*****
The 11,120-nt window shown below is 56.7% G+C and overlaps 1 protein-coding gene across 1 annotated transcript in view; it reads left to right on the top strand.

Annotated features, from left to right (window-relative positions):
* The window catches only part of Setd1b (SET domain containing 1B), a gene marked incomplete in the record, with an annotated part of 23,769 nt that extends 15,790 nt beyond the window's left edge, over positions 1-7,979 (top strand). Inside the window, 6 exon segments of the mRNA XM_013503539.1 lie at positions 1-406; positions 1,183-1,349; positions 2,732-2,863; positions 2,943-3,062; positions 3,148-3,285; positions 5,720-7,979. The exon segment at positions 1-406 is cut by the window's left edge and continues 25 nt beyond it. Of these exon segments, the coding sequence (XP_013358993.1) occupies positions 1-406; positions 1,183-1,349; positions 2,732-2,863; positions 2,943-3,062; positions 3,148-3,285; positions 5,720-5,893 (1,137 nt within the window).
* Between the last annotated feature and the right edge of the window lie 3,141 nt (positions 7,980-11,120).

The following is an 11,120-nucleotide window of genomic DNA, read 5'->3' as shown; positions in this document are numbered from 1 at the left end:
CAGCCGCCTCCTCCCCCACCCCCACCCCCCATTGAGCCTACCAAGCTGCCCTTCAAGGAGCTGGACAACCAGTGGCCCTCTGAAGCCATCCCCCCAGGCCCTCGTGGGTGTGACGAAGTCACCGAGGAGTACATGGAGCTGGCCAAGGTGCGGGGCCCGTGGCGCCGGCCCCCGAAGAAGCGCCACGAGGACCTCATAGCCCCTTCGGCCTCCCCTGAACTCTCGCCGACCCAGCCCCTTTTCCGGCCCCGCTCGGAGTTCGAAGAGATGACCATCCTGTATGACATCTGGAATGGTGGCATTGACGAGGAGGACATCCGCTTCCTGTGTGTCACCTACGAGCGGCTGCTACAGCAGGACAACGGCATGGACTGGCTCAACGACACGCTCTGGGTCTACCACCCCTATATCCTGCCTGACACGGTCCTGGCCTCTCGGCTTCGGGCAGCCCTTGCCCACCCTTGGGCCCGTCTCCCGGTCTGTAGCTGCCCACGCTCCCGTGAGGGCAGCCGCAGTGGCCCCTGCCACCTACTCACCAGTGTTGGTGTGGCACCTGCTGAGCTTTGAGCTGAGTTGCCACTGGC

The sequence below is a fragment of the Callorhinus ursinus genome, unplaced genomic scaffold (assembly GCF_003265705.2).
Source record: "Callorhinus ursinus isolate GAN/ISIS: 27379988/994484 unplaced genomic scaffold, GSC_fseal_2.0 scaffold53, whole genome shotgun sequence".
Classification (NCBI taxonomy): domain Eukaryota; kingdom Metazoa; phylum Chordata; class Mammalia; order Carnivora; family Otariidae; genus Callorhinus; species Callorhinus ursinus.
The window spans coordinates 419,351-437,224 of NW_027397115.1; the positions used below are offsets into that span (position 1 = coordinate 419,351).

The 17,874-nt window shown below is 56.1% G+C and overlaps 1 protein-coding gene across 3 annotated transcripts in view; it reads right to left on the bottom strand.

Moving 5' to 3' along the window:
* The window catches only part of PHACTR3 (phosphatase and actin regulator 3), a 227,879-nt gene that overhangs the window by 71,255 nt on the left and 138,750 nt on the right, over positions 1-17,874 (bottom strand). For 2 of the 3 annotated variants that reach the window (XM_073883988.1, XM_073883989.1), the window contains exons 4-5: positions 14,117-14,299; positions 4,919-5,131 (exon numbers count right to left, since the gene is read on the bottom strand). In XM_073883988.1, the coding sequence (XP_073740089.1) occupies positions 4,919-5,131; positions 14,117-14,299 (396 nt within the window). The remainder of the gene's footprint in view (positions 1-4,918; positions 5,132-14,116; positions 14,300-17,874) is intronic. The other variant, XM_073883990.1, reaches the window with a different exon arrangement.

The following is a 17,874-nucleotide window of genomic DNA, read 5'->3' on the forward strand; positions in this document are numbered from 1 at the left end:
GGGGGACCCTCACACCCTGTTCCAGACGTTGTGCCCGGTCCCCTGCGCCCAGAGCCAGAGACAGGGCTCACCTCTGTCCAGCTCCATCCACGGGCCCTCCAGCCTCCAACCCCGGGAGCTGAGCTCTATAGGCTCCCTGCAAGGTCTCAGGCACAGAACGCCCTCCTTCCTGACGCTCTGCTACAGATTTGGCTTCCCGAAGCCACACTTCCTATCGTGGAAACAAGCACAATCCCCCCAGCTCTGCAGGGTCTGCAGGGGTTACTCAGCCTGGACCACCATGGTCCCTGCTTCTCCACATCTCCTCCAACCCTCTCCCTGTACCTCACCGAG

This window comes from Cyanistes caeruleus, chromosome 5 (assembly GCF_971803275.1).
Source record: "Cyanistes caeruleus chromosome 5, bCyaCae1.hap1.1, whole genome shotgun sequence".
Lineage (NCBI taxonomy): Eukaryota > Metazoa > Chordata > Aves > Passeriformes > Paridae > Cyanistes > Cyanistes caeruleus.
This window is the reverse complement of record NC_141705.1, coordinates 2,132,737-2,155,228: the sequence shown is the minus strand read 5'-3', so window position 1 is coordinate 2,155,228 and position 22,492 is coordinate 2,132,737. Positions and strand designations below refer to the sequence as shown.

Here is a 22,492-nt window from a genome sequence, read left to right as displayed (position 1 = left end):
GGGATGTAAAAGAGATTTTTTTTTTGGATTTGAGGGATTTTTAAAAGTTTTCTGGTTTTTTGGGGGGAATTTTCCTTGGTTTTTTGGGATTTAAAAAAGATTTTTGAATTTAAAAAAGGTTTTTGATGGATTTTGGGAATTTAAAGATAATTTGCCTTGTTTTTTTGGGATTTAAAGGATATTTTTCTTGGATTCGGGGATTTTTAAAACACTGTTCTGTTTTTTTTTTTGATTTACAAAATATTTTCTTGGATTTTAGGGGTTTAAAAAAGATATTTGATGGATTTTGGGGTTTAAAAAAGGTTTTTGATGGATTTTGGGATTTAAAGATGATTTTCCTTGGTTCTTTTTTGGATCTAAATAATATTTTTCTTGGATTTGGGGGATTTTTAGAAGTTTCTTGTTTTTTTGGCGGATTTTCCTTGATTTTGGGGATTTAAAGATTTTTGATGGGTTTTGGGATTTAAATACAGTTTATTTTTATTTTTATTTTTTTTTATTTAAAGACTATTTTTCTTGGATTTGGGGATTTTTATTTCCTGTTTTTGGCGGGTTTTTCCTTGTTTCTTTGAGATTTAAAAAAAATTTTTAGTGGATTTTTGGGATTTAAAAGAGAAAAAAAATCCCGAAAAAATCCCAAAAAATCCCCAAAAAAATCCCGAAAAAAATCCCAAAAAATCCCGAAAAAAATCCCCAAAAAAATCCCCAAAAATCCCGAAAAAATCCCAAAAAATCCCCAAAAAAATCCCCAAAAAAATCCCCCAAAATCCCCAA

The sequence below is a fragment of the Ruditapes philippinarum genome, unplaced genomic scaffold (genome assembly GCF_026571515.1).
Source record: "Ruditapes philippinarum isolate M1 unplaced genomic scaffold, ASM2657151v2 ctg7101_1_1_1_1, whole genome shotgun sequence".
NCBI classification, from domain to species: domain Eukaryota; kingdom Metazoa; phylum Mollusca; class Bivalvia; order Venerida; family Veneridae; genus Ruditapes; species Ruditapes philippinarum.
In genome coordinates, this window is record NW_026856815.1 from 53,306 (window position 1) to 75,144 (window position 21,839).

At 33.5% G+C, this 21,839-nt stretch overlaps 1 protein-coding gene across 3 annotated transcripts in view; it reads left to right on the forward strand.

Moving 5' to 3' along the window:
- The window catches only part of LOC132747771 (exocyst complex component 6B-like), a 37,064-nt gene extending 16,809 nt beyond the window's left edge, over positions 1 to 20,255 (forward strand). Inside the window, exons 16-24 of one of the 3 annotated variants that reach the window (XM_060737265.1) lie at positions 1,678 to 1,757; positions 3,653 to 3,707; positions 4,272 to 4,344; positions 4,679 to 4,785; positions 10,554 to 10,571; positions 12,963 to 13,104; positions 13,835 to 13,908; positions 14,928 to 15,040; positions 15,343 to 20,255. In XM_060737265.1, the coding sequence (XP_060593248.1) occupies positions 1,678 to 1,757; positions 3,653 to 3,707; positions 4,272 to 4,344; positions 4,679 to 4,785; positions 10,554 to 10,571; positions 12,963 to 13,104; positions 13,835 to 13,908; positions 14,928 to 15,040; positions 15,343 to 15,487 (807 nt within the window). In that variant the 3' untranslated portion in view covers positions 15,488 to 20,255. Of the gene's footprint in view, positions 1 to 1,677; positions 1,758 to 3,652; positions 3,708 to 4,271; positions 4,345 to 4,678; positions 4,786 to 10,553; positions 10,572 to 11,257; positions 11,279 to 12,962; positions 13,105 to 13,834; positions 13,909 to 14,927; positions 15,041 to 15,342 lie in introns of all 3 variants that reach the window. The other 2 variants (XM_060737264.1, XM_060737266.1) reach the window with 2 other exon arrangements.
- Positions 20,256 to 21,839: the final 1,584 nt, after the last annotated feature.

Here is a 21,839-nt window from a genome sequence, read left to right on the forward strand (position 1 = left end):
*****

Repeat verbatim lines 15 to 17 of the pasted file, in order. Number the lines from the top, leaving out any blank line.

GGGGGACCCTCACACCCTGTTCCAGACGTTGTGCCCGGTCCCCTGCGCCCAGAGCCAGAGACAGGGCTCACCTCTGTCCAGCTCCATCCACGGGCCCTCCAGCCTCCAACCCCGGGAGCTGAGCTCTATAGGCTCCCTGCAAGGTCTCAGGCACAGAACGCCCTCCTTCCTGACGCTCTGCTACAGATTTGGCTTCCCGAAGCCACACTTCCTATCGTGGAAACAAGCACAATCCCCCCAGCTCTGCAGGGTCTGCAGGGGTTACTCAGCCTGGACCACCATGGTCCCTGCTTCTCCACATCTCCTCCAACCCTCTCCCTGTACCTCACCGAG

This window comes from Cyanistes caeruleus, chromosome 5 (assembly GCF_971803275.1).
Source record: "Cyanistes caeruleus chromosome 5, bCyaCae1.hap1.1, whole genome shotgun sequence".